The digitization of our world has had profound impacts on every industry regardless of its operational model. For private citizens, daily life is now filled with digital norms like internet banking, social media, streamed entertainment, and even health consultations.
One facet that remains somewhat murky though is legal implications. In many cases, the rapid development and uptake of digital technology has happened so quickly that even governments are behind and are now rushing to amend their policies, reform taxes and even place a leash on tech behemoths. For citizens, it’s even more complicated with the adoption of technology and digital platforms of all kinds creating vast shifts in traditional aspects of human life.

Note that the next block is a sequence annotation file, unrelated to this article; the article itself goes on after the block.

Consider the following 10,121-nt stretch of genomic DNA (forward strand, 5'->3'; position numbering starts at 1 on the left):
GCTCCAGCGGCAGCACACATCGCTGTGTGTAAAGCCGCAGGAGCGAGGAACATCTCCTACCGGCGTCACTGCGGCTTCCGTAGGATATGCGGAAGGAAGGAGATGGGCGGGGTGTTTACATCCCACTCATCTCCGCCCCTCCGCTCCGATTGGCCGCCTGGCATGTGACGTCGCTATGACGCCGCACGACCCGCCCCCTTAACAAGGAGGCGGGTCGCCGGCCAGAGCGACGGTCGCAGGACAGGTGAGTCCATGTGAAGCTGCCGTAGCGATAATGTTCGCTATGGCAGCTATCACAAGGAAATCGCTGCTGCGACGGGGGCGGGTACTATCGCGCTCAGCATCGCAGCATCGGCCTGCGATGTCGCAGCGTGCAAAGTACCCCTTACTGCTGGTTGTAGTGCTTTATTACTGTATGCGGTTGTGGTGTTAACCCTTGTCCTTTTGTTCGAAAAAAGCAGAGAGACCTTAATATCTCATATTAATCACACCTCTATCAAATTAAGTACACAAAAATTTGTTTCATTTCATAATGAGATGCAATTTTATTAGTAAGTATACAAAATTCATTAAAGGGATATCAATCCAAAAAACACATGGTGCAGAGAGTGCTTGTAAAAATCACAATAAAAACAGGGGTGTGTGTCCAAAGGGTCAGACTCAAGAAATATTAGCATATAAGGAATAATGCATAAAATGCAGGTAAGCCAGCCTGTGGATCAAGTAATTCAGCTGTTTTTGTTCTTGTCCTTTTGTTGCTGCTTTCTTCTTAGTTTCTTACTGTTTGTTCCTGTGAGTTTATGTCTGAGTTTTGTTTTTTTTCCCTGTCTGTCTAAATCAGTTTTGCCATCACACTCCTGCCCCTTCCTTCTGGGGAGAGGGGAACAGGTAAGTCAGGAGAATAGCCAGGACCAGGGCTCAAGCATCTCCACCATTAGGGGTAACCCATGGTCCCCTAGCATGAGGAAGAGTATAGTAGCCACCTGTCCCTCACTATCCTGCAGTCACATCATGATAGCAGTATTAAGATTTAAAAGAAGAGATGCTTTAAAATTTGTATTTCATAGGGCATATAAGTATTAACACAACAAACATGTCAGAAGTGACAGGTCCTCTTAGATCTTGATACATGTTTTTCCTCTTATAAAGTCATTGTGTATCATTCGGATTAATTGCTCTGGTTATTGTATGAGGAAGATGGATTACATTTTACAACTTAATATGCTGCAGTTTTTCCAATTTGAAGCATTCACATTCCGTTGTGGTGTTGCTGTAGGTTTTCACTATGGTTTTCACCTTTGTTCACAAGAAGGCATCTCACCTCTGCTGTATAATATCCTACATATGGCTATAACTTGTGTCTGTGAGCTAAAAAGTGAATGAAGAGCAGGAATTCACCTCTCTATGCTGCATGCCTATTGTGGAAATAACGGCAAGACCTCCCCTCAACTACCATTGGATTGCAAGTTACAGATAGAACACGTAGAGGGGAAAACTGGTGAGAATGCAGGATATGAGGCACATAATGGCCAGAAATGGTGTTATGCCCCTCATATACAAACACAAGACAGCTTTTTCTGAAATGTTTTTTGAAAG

Estate Planning and Digitization
One area that can have serious and even irreversible implications is the growing prevalence of digital assets and how this affects all estate planning. While lawmakers are working to catch up, there’s a need to take independent steps to properly manage the range of assets of this kind that nearly everyone has now.
Why is Digital Estate Planning so important?
On a citizen level, every digital service — whether it’s intellectual property, accounts, entertainment and content, and even private files — will have its own unique guidelines for ownership. Managing and planning these properly protects the owner (or ‘user’ as some purchases might not technically result in ownership) while also giving provision for loved ones after a person passes.
Due to the fine print of the tech agreements that most people are presented with when they create their accounts, there’s no guarantee an inheriting family member or loved one can actually access these. Planning accordingly protects everyone, from accessing assets including cryptocurrencies through to managing social media accounts.